That means that, for whatever technology you use: you must redo/convert your backup media every 5 years as your platform changes.

There is also another consideration to take that is almost more important than your storage: Where is the possible target of your restore plan? In a 10 years lifespan many of those devices are dead or evolved making your backup useless or at least make your restore plan a nightmare. That is why 5 years cycles are better because you can make live your data with the infrastructure evolution.

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  • Solid-state drive suffer from charge leakage. If you leave a SSD sitting at room temperature for ten years, you're going to get data corruption. – Mark Sep 21 '15 at 1:33
  • Hi Mark, Are you sure that you're not mixing with magnetic hard drive ? There is no charge involved with SSD storage itself ... A charge is used to change the physical state of the memory like a light switch. So how a charge could leak if turned off unless you keep your hard drive badly and expose it to electrical charges ? – Antoine Rodriguez Sep 21 '15 at 4:59
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  • Good thing to know indeed ! Thank you for the links. I'll remove the SSD option because in this matter keeping the SSD on without use is not a possible option and obviously cannot warranty the availability of the device in a 10 years long activity. – Antoine Rodriguez Sep 21 '15 at 6:09
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If you are looking at a single media which you can use for 10-20 years as a backup or storage device, then it will be difficult. All of the current backup solutions require access to a computer and have a shelf life. And a computer generally has a max shelf life of 7-10 years. After 7-10 years getting a new computer which can consume the same media is dicey to say the least.

The best solution is as follows

1) As of today, i.e. 8-Oct-2015, Keep 3 external, non-Flash non-SSD, drives to backup your data. The quantity 3 has been chosen for having redundancy and if one HDD fails then you have the ability to still access your backup.

2) After 3-4 years or when you buy a new computer in the future, look at the most economically backup at that moment of time and move your data to the new backup. This may also entail modifying the file format from one to another. If when you buy a new computer the most economical backup is still a USB HDD then by all means stick to it. But repeat this every 3-7 years when you buy a new computer.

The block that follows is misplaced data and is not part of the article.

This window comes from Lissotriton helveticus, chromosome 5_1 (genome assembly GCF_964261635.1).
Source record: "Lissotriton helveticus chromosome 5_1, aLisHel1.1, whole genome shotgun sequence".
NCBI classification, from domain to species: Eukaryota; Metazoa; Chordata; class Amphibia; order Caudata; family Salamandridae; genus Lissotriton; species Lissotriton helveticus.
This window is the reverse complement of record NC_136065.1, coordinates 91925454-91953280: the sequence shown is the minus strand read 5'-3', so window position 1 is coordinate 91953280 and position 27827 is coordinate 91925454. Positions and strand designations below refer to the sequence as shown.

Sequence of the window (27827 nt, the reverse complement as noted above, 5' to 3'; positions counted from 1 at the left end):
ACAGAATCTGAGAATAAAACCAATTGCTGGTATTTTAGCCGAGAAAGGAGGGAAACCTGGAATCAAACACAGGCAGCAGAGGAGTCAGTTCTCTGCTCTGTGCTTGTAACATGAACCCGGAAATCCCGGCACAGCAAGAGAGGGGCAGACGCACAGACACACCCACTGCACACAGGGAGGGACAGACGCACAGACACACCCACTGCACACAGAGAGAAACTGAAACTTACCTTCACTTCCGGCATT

Please note that it is assumed that

  • the file format that you are using to backup your data will still be around

  • you will have applications and a matching OS which can run those applications in the future which can consume those file formats.

If you are comfortable with cloud storage then one can use Google Drive and/or Amazon AWS services too. That will also allow you to have data storage if not for 10-20 years then for some years in the future. However if your backup size runs into multiple hundreds of GBs then please factor in the cost of bandwidth and the time taken to upload and download the backup files.

What you are looking for, i.e. 10-20 years of backup, is generally required by libraries or Universities or Government departments. Since these are corporate entities or organizational entities they have agreements in place with various companies to provide them this service. So for example IBM or some other company will have a contract which says, that IBM will backup say 100 GB of data every month for say 7-10 years with certain cost escalation. These companies then maintain the hardware and software so that the data can be accessed. If you are part of a corporate entity or an organizational entity then one can approach these companies. However if one is an individual or a simple retail customer then it is not possible to do so.